Welcome everyone to the TFB Armorer’s Bench! As mentioned in the little blurb below, this series will focus on a lot of home armorer and gunsmith activities. In this article, I decided to do a little woodworking. I apologize for the lack of Armorer’s Bench content as of late. It has been tough juggling all the projects I have planned and getting them set up. One such multifaceted project is my Remington Model 10 Trench Gun project. Fear not! I am not destroying a beautiful well working and well-finished Remington Model 10 in order to achieve this. I picked up a real heap of one and got the necessary materials together to make a gun I never thought I’d own. My old soul is absolutely flustered with excitement. Let’s dive right into this Remington Model 10 Handguard Fix!
Recent TFB Armorer’s Bench Articles:
TFB Armorer’s Bench: Remington Model 10 Handguard Fix
Here, we at TFB hope to inform, entertain, and even inspire any would-be gunsmith or armorer out there. Ideally, with the information I provide and with the help of our sponsors, you can have some useful knowledge pertaining to the conservation and improvement of firearms technology while at the same time sharing experiences and teaching each other new tips and tricks along the way in the comments. Digging deep into what it is to be an armorer or gunsmith has significance but what is important is what those people do to show they’ve earned that title. I am happy to share my experiences and knowledge and hope it is informative!
Make your personal safety a priority:
- Practice proper gun safety. Always make sure before the firearm hits your bench that it is unloaded and safe to be handled.
- Wear the proper safety equipment. The main one would be safety glasses (decent ones) since parts are often under spring tension and you may work with high RPM tools. Other honorable mentions would be latex gloves or a respirator when working with potentially harmful solvents and oils. Also hearing protection when working with loud machinery or test-firing firearms.
- Modifications, alterations, and customizations will void your firearm’s warranty 9.5 times out of 10. Please take that into consideration before attempting any at-home gunsmithing.
- If you are unsure about proper safety practices, disassembly procedures, or warranty standards, stop, put down the tools, and consult a competent gunsmith.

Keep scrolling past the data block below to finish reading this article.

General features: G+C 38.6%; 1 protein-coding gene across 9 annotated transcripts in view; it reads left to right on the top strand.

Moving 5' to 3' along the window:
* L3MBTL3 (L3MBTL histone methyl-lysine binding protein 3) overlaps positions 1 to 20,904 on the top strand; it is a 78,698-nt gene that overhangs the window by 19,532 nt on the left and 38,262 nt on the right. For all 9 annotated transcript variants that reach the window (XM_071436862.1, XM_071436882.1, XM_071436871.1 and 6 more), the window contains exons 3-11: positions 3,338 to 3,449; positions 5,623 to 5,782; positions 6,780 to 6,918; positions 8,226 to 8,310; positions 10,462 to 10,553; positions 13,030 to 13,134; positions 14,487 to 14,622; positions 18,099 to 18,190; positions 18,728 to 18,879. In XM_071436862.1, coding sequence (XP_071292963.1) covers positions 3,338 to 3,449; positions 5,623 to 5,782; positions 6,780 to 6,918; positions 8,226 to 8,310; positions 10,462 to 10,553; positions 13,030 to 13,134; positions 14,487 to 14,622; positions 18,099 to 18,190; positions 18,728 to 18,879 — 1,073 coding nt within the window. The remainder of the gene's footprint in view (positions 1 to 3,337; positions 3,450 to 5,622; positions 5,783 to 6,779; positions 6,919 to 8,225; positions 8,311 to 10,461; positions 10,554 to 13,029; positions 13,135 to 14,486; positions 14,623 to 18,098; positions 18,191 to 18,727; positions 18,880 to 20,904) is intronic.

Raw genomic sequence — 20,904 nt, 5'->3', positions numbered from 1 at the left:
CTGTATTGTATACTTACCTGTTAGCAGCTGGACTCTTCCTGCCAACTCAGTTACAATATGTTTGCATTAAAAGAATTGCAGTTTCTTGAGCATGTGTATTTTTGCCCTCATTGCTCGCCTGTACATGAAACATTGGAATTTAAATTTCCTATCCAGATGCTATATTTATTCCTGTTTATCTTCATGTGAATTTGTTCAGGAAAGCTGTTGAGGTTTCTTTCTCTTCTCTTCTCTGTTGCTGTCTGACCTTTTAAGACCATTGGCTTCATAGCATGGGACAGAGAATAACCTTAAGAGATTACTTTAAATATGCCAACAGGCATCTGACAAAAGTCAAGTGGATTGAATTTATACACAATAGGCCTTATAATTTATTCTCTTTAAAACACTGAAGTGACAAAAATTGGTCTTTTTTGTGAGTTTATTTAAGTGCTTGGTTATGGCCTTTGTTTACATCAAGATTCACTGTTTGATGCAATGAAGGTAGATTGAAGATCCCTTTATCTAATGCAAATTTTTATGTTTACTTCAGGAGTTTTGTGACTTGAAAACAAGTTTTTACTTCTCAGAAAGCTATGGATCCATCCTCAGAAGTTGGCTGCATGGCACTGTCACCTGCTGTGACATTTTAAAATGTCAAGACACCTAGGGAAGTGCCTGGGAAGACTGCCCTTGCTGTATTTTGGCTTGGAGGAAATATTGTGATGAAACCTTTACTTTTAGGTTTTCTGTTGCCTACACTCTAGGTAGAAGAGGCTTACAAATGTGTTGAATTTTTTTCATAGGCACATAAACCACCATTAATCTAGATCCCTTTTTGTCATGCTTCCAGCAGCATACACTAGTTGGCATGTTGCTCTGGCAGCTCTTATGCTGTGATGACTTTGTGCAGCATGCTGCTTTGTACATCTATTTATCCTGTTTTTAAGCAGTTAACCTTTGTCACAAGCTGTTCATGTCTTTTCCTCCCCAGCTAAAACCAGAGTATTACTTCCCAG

Brief History & Explanation: Remington Model 10 Handguard Fix
Many know the typical and often overexaggerated stories of shotguns being used in the trenches of World War One. Far more will recognize the silhouette of a Winchester Model 1897 paired with its metal heat shield and bayonet lug. That shotgun of the few that were actually used was probably the most common. Was it the best? Arguably no.
The Remington Model 10 had a lot going for it. Sure it was a slightly overcomplicated shotgun designed by one of the greatest firearm minds that ever lived but it also featured a relatively sealed action. The rounds were fed and ejected through the bottom of the receiver and that is all there was to it. Far less room to get mud and muck in the action compared to the Winchester.
Shotguns in World War One, despite Germany’s hypocritical protests and proclamations of unnecessary suffering, were handicapped. They had extreme potential and when they were used and they worked they are documented to have worked very well. The downside is that at this time waxed paper shotgun shells were the norm. This was before the plastic hulls of the modern day. These shells would get wet one way or another and seize up and cause malfunctions in a hurry. Toward the end of the war, brass shells were issued but very few to make a difference. The United States would not learn from this and they would take the same paper shells to places like the war in the Pacific in World War Two and have many of the same issues. Let’s get back to our gun today or rather the Remington Model 10 handguard.
So the biggest question from the uninformed I suspect would be “Why a wood handguard?”. That is kind of a neat albeit short story. With the need for shotguns not being fully met by Winchester, Remington stepped up to the plate to submit their Remington Model 10 to be the second most common trench gun on the frontlines. It was a capable and rather modern 12 gauge pump action shotgun.